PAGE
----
6. Slowly pour in the hot syrup whilst continuing to whisk. Continue whisking for 8 minutes until the mixture thickens and cools down. (At this stage you can add colouring and flavouring if you like.)
  7. Transfer the mixture to the prepared tin and smooth the surface with a wet palette knife. (At this point you can add swirls of colouring. Add drops of food colouring to the surface and use a skewer to swirl the colour through the marshmallow. This is what we did in the photo.)
  8. Dust the top of the marshmallow with some of the icing mixture and set aside for around 2 hours.
  9. Unmould the marshmallow from the tin and use a sharp knife to cut into pieces. Toss in the remaining icing sugar mixture and store in an airtight container for up to 1 week.


Makes 24 large marshmallows.

Summer salads

This has to be one of my favourite salads for this time of year. Combining sweet corn and tomatoes, it’s bursting with summer flavours. When I’m rushed for time, I simply use tinned black beans from my local grocer. You could substitute other tinned beans, too. The little trick of soaking the onion first, before lightly pickling it, takes away any strong raw onion flavours and softens the texture. Search out smoked almonds for their wonderful smoky salty flavour. If you can’t be bothered frying your own eschalots, grab a bag already prepared from your asian grocer or the asian section of the supermarket. I always keep them handy in the pantry and they give the salad some extra crunch. And be sure to use lots of fresh herbs. I always have plenty growing in the vegetable garden at this time of year (although the coriander does tend to bolt to seed quickly).


Grilled Sweet corn salad with black beans, almonds and pickled onion

Grilled sweetcorn salad with black beans and pickled onion

Grilled sweetcorn salad with black beans and pickled onion


This salad has a hint of Mexico. Delicious on its own or with barbecued meats.


1 cup black beans, soaked overnight

2 small red onions

juice 2 limes

juice 1 orange

3 ears of sweetcorn, husks on

400g punnet mixed heirloom cherry tomatoes

100g smoked almonds chopped

1 avocado, peeled and chopped into large chunks

2 eschalots, thinly sliced

½ (half) cup olive oil for salad dressing

2 cloves garlic, chopped

1 green chilli, finely chopped

salt and pepper to season

handful coriander leaves, washed and dried

handful mint leaves, washed and dried


Cook beans in plenty of water for around 60 minutes, or until tender. Drain and set aside.

Peel and slice the onion thinly. Pour over boiling water to cover for 10 minutes. Drain then marinate in orange and lime juice for an hour.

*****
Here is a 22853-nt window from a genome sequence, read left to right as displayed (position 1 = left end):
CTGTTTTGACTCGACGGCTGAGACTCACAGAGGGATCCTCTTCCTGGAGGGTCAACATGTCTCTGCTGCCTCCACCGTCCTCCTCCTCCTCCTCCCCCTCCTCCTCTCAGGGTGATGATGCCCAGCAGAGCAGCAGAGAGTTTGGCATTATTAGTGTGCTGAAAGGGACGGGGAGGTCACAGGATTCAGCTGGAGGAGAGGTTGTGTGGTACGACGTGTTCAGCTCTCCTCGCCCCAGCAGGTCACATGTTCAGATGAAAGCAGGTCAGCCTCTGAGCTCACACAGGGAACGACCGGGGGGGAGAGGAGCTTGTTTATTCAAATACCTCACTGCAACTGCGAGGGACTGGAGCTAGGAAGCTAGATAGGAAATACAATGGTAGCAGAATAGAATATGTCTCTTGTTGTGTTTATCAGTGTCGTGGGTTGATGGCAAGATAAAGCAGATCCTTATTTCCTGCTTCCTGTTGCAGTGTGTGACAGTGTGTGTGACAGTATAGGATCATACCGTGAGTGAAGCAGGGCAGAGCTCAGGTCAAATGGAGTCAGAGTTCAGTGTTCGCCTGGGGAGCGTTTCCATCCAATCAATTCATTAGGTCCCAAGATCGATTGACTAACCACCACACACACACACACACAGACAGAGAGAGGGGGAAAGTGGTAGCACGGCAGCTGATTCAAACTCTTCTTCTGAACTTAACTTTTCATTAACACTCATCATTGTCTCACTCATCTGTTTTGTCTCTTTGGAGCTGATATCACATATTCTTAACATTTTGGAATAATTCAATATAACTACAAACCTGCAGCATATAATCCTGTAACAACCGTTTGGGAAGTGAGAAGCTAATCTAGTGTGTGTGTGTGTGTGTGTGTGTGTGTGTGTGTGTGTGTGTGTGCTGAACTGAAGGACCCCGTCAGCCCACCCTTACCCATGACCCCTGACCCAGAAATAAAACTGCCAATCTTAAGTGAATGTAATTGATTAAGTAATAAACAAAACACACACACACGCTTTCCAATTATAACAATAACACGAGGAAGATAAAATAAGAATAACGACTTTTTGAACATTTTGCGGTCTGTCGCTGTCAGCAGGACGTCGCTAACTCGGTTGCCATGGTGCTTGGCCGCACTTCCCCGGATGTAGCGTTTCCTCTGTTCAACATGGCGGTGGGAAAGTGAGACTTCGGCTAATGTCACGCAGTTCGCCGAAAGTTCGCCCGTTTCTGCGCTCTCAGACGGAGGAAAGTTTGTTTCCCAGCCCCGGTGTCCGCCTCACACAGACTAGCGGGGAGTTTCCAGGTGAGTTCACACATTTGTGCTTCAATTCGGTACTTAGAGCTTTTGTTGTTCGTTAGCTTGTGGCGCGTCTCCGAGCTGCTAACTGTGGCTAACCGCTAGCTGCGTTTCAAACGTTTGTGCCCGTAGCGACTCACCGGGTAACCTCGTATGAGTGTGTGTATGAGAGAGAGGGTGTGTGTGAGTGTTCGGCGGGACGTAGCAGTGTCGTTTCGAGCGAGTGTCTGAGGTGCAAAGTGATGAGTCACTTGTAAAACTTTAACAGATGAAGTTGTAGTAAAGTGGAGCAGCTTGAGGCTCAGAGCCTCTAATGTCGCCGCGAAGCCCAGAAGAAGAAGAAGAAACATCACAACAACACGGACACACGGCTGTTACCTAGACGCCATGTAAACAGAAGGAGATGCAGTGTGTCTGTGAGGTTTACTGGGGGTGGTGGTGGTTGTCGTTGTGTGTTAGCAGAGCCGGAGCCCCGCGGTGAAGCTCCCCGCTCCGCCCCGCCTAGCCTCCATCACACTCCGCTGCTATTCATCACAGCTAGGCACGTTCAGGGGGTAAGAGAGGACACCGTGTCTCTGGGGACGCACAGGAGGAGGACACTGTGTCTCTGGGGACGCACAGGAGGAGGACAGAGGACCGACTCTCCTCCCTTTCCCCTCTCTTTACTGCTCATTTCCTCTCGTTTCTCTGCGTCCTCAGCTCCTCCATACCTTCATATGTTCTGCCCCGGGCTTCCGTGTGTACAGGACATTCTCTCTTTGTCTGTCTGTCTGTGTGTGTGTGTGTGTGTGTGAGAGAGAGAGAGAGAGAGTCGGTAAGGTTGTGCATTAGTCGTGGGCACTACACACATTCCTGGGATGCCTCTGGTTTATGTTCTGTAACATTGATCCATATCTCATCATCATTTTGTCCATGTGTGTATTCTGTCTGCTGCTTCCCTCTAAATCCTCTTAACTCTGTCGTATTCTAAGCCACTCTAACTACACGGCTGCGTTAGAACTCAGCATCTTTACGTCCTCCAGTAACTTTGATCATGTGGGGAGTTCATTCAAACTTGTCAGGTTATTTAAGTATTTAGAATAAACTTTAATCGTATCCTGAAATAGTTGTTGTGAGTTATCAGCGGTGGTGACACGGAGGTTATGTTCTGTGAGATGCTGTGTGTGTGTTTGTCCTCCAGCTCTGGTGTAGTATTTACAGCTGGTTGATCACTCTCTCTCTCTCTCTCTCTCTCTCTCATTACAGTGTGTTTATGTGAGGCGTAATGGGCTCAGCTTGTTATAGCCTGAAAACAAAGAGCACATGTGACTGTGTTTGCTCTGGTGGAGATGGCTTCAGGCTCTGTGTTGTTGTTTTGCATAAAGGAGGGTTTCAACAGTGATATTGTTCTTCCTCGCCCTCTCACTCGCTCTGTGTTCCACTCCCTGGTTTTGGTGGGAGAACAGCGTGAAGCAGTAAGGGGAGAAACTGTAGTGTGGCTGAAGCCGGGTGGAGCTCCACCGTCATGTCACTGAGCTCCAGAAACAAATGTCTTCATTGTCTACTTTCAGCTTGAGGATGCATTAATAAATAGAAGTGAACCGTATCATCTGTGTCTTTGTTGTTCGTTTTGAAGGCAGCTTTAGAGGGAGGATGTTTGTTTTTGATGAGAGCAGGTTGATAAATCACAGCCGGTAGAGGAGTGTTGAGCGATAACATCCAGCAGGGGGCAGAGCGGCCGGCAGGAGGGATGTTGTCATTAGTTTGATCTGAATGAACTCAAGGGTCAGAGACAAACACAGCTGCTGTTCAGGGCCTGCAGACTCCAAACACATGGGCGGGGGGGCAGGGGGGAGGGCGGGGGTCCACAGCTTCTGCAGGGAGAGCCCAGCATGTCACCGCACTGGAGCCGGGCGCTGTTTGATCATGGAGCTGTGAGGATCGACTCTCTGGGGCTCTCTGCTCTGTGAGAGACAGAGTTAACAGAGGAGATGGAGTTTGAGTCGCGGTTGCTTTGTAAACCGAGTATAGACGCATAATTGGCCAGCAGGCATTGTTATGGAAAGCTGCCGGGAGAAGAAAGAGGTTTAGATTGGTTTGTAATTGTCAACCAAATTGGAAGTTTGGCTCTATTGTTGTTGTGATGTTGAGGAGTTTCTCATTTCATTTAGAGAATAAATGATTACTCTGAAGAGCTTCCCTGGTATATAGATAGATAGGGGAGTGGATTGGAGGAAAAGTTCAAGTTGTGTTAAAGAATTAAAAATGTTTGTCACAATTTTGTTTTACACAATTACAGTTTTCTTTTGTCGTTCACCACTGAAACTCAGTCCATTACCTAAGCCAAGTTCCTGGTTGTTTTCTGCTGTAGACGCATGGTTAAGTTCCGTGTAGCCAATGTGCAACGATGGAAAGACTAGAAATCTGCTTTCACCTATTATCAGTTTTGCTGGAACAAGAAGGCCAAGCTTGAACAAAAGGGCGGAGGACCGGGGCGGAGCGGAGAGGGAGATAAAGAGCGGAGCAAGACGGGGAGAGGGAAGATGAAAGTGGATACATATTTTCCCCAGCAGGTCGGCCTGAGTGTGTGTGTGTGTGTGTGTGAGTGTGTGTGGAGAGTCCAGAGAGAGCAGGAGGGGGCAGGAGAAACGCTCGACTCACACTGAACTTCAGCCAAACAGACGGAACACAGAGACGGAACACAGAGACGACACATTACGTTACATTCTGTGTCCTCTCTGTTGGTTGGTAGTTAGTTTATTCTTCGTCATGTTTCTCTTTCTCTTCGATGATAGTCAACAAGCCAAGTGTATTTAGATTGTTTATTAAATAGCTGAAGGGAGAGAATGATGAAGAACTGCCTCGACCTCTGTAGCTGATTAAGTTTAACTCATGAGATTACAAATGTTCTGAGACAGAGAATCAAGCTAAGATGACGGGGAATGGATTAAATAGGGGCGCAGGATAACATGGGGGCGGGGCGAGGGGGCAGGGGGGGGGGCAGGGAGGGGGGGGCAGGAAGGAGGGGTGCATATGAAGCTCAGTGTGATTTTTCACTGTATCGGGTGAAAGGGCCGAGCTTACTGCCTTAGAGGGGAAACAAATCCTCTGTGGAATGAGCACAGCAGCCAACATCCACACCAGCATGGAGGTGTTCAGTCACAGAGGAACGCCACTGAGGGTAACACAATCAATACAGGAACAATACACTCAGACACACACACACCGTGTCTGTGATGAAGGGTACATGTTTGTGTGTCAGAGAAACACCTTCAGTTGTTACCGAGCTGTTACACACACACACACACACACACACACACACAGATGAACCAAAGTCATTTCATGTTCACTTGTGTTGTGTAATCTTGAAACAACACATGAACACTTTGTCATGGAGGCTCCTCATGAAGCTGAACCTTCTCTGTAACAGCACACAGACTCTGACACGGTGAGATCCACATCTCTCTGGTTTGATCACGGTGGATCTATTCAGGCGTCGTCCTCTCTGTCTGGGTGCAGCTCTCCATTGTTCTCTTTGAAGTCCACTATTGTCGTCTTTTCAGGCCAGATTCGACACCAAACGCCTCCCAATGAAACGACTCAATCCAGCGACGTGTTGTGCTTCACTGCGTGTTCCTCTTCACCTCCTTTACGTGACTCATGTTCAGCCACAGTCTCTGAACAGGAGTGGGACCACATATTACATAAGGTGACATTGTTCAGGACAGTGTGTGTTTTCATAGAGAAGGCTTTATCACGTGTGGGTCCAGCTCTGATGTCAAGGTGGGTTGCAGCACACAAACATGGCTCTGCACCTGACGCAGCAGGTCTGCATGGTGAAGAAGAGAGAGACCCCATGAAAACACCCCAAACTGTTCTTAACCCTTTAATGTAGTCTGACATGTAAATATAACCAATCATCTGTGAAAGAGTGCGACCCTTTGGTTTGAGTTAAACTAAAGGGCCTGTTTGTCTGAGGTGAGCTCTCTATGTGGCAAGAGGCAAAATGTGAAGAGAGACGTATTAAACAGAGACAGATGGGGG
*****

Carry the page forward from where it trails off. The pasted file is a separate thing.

Heat a bbq hot plate to high and cook corn in its husks, turning over to colour evenly for 30 minutes.

Remove and cool.  Peel the outer husk off and slice kernels off the cob. Place cobs in a mixing bowl and discard the corn husks.

Roughly chop the smoked almonds.

Fry the eschalots until crispy. Drain on paper towel.

Drain the pickled onions, reserving a little of the liquid for the salad dressing.

Make a simple dressing with the reserved juice, finely chopped garlic and chilli. Whisk in as much olive oil as you need. Season with salt and pepper.

Mix all the ingredients together and serve.


serves 4.

sugar free banana bread recipe

ImageThis is my favourite recipe at the moment. It’s from Jude Blereau’s Wholefood cookbook. I make variations of this all the time -sometimes without any eggs, sometimes without the walnuts or raisins, sometimes without the butter. It is important to toast the walnuts in the oven for 5 minutes or so, to improve the flavour. Use good quality walnuts as you’ll notice the difference. The original recipe doesn’t have eggs, but I prefer the texture with eggs and it seems to keep longer. When I don’t add eggs I need a bit more yoghurt and milk. When the bananas are really ripe, black, soft and squishy, I don’t add as many dates. Sometimes I use stevia for added sweetness (up to 1 tablespoon of granulated stevia). I also add in vanilla -either extract or powder.

I whip this up in my thermomix as it purees the bananas and dates in a flash. For a more rustic cake, you can chop by hand.

Banana cake

1 cup whole wheat flour (wheat or spelt)

1 cup unbleached all purpose flour (wheat or spelt)

2 1/2 tsp baking powder

1 tsp ground cinnamon

1/2 tsp mixed spice

1/2 cup golden raisins

1/2 cup roughly chopped toasted walnuts

1/2 cup fresh dates, seeded and chopped

3 very ripe medium size bananas, mashed

2 bananas, extra, sliced

5 Tbsp unsalted butter, melted

3-4 large eggs (optional)*

1/2 cup yoghurt

1/2 cup milk (dairy or soy)

Preheat oven to 170C fanforced.

Lightly grease a large loaf tin and line with baking paper.

Place dry ingredients in a large bowl and mix to combine. Add walnuts, dates and raisins and stir through.

Add mashed bananas and all other ingredients and gently mix (add extra milk if required, so the batter moves well over the spoon as you mix). *Add eggs here if you are going to use them.

Place in loaf pan and bake for 50-70 minutes, until golden and cooked in the centre.

Remove from oven and leave for 15 minutes in the tin, then turn out onto a cake rack.


thermomix instructions:

No need to mash bananas or chop dates first. 

Place bananas and dates in thermomix and blend on speed 4 for 5-10 seconds or until smooth. Add yoghurt, milk, butter, eggs* and blend on speed 4 for a further 5 seconds until combined.

Mix flours, baking powder and spices, then add to bowl and blend slowly for approx 5 secs on speed 2 to incorporate.

Add raisins and walnuts and blend on speed 1 for a few seconds to fold in.

If the mixture is too stiff, add extra milk and blend slowly on speed 1 until the mixture is moist (if you are not using eggs, this may be an extra 1/2 cup milk).